Experimental subretinal neovascularization is inhibited by adenovirus-mediated soluble VEGF/flt-1 receptor gene transfection: A role of VEGF and possible treatment for SRN in age-related macular degeneration

M. Honda, T. Sakamoto, T. Ishibashi, H. Inomata, H. Ueno

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99 Citations (Scopus)

Abstract

Accumulating evidence has shown the importance of vascular endothelial growth factor (VEGF) in chorioretinal angiogenesis. However, whether or not VEGF is indeed critical for the pathogenesis of subretinal neovascularization (SRN) in adulthood, which is a serious complication of age-related macular degeneration, has to be further investigated. We constructed an adenovirus expressing an entire ectodomain of the human VEGF receptor/flt-1 fused to Fc portion of human IgG (Adflt-ExR): this soluble receptor is secreted from Adflt-ExR-transfected cells. We studied the effect of Adflt-ExR on the formation of experimental SRN. Experimental SRN was induced by intense photocoagulation on the retina in pigmented rats and Adflt-ExR was injected into the femoral muscle. The formation of SRN assessed by fluorescein angiography was more significantly inhibited for 7 days in the Adflt-ExR-treated rats than in the control rats who received either an adenovirus vector encoding LacZ gene or balanced salt solution (BSS). The serum concentration of this soluble receptor increased for 7 days and thereafter gradually decreased. An immunohistochemical study disclosed the fibroblast cell proliferation and inflammatory cell infiltration to be reduced in the photocoagulation spot of Adflt-ExR-treated rats. VEGF plays a crucial role in the formation of SRN and VEGF soluble receptor gene transfection can inhibit SRN. This method will contribute to future gene therapy for age-related macular degeneration.

Original languageEnglish
Pages (from-to)978-985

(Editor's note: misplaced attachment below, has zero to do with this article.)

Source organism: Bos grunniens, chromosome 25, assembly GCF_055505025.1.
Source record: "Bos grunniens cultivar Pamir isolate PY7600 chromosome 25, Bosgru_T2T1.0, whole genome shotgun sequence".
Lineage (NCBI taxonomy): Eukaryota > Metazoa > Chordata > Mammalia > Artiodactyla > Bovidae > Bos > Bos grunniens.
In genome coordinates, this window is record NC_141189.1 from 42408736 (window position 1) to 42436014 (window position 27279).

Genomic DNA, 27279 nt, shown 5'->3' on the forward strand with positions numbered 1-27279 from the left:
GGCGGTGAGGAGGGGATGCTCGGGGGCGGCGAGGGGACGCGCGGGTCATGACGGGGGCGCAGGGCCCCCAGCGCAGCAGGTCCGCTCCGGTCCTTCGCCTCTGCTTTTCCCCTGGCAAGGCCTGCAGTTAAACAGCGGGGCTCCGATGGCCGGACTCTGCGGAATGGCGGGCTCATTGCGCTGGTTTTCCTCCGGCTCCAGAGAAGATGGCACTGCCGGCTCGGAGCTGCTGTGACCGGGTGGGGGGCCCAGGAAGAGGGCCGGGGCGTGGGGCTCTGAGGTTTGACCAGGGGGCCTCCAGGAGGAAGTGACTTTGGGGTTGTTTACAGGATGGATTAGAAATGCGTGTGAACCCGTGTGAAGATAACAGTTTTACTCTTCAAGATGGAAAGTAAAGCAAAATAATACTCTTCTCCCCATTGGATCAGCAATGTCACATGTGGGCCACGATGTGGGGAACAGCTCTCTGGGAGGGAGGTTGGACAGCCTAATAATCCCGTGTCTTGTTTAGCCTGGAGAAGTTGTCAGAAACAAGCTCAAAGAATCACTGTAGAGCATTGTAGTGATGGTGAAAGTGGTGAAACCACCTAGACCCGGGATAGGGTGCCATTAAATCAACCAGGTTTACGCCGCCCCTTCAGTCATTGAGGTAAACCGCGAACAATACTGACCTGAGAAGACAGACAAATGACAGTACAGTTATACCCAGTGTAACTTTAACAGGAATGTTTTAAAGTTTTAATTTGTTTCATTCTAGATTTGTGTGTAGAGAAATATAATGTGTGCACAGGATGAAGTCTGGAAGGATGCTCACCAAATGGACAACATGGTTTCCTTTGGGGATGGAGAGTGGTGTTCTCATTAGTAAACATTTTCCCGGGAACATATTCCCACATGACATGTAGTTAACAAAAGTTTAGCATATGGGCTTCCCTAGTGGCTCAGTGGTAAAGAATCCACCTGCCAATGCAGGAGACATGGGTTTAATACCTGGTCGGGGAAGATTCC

Number of pages8
JournalGene Therapy
Volume7
Issue number11
DOIs
Publication statusPublished - Jun 2000

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Vascular Endothelial Growth Factor Receptor-1
Macular Degeneration
Adenoviridae
Vascular Endothelial Growth Factor A
Transfection
Light Coagulation
Genes
Vascular Endothelial Growth Factor Receptor
Lac Operon
Fluorescein Angiography
Therapeutics
Thigh
Genetic Therapy
Retina
Fibroblasts
Salts
Immunoglobulin G
Cell Proliferation
Muscles
Serum

All Science Journal Classification (ASJC) codes

  • Molecular Medicine
  • Molecular Biology
  • Genetics

Cite this

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title = "Experimental subretinal neovascularization is inhibited by adenovirus-mediated soluble VEGF/flt-1 receptor gene transfection: A role of VEGF and possible treatment for SRN in age-related macular degeneration",
abstract = "Accumulating evidence has shown the importance of vascular endothelial growth factor (VEGF) in chorioretinal angiogenesis. However, whether or not VEGF is indeed critical for the pathogenesis of subretinal neovascularization (SRN) in adulthood, which is a serious complication of age-related macular degeneration, has to be further investigated. We constructed an adenovirus expressing an entire ectodomain of the human VEGF receptor/flt-1 fused to Fc portion of human IgG (Adflt-ExR): this soluble receptor is secreted from Adflt-ExR-transfected cells. We studied the effect of Adflt-ExR on the formation of experimental SRN. Experimental SRN was induced by intense photocoagulation on the retina in pigmented rats and Adflt-ExR was injected into the femoral muscle. The formation of SRN assessed by fluorescein angiography was more significantly inhibited for 7 days in the Adflt-ExR-treated rats than in the control rats who received either an adenovirus vector encoding LacZ gene or balanced salt solution (BSS). The serum concentration of this soluble receptor increased for 7 days and thereafter gradually decreased. An immunohistochemical study disclosed the fibroblast cell proliferation and inflammatory cell infiltration to be reduced in the photocoagulation spot of Adflt-ExR-treated rats. VEGF plays a crucial role in the formation of SRN and VEGF soluble receptor gene transfection can inhibit SRN. This method will contribute to future gene therapy for age-related macular degeneration.",
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AU - Ishibashi, T.

AU - Inomata, H.

AU - Ueno, H.

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